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Posts Tagged ‘Osteoporosis’

FDA approved clinical trials are a well established way to gain access to medications not yet available to the general public.  Most people have heard of individuals taking experimental treatments for cancers or HIV or Ebola on the news.  But there is another type of FDA trials to which we now have access.

Osteoporosis medications are first tested and approved for postmenopausal women only.  Men are 20-25% of the individuals with osteoporosis.  However, approval for men takes a separate clinical trial.  Therefore, often men have to wait an additional 3-5 years for access to a medication we know should work but has not yet been officially approved for men.

Participating in the clinical trial for men allows men with osteoporosis access to the new medication years earlier – and at no cost.  The anabolic medication Tymlos (abaloparatide) is currrently conducting a national clinical trial for men.  The intake process is detailed to be certain that only those men likely to benefit and not be harmed are included.

Cedar Valley Bone Health Institute of Iowa and North-East Iowa Medical Education Foundation are a test site for the clinical trial of Tymlos (abaloparatide) for Men.  You may qualify.  The qualification testing is all at no cost to the patient.

If you are close enough to Waterloo, IA to come in every 3 months for testing, contact us at 319-233-2663 (Shari) or 319-272-2539 (Kayla) to apply for the clinical trial.

For a bone health evaluation and treatment plan for men or women call 319-233-2663.  If you are a man needing anabolic medication we will also proceed to evaluation for the clinical trial.

Jay Ginther, MD

Evenity is a Really Different Anabolic

August 8, 2019 @ 6:42 pm
posted by Dr Ginther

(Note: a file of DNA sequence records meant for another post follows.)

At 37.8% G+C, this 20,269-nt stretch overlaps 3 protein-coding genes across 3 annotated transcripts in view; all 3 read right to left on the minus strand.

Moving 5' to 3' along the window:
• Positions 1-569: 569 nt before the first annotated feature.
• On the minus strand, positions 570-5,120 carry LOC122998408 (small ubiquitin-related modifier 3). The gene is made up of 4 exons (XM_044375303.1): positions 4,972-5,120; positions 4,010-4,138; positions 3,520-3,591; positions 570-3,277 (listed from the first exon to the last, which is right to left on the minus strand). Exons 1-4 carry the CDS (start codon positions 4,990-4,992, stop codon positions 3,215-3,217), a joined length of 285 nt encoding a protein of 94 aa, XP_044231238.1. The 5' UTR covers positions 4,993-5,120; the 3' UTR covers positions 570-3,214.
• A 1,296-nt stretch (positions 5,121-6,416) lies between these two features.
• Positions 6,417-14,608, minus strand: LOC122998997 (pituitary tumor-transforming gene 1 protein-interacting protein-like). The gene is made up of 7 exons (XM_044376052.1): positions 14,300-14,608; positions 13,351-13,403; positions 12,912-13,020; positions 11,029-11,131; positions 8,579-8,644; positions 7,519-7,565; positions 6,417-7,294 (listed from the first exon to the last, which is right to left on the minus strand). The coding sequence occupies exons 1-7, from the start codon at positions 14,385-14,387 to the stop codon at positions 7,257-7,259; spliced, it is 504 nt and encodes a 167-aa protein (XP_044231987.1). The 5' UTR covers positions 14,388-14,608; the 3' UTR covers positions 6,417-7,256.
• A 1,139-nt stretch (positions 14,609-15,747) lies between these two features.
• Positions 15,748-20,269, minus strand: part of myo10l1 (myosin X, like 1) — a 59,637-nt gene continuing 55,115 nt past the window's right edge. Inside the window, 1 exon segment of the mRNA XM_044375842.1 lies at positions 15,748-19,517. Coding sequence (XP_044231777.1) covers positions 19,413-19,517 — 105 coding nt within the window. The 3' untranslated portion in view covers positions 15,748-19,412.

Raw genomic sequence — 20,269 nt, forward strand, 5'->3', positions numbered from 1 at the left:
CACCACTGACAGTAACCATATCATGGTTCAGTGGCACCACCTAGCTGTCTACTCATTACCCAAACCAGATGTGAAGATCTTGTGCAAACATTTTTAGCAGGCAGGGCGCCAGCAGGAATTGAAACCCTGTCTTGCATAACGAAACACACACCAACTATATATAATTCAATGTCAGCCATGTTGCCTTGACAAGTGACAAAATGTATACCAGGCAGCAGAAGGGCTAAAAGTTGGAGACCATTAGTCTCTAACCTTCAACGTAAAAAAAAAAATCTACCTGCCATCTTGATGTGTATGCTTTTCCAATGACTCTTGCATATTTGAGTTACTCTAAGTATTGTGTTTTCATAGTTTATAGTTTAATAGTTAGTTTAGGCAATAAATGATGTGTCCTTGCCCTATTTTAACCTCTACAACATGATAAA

We now have a third anabolic medication to build new bone.  Evenity is really different from the other anabolics, Forteo (teriparatide) and Tymlos (abaloparatide).  Forteo and Tymlos are daily shots based on the human hormones PTH and PTHrP.  Evenity is an antibody to the human hormone sclerostin.

Sclerostin controls bone formation by telling osteoblasts to stop making new bone, and telling osteoclasts to gobble up old bone.  This results in  stable bone turnover remodeling (until menopause decreases control over the osteoclasts and they go wild).  Evenity suppresses sclerostin.

Evenity markedly increases new bone matrix formation within the first month.However, the ability of Evenity to increase new bone formation diminishes month by month until it is mostly gone by one year.  Therefore, it has been approved for use for only one year at a time.  Like Forteo and Tymlos, Evenity must be followed by an antiresorptive to preserve the increase in bone.

Evenity also suppresses bone resorption by the second month.  This is a less dramatic action, but it continues at the same level to the end of the year.  The net result is a significant increase in bone matrix by the end of the year, in the same general order of magnitude as Forteo and Tymlos.

Evenity is a monthly shot into the subcutaneous fat on the back of both arms by a healthcare professional.

There is a possibility that Evenity may increase cardiac events in persons who have had a recent stroke or heart attack.  This was found in only one of the 3 clinical trials of Evenity.

Preauthorization is required for insurance to cover Evenity.  Most insurances will probably cover it within the first 3-12 months.  More next time.

Jay Ginther, MD

Treat to Target #6 – Treatment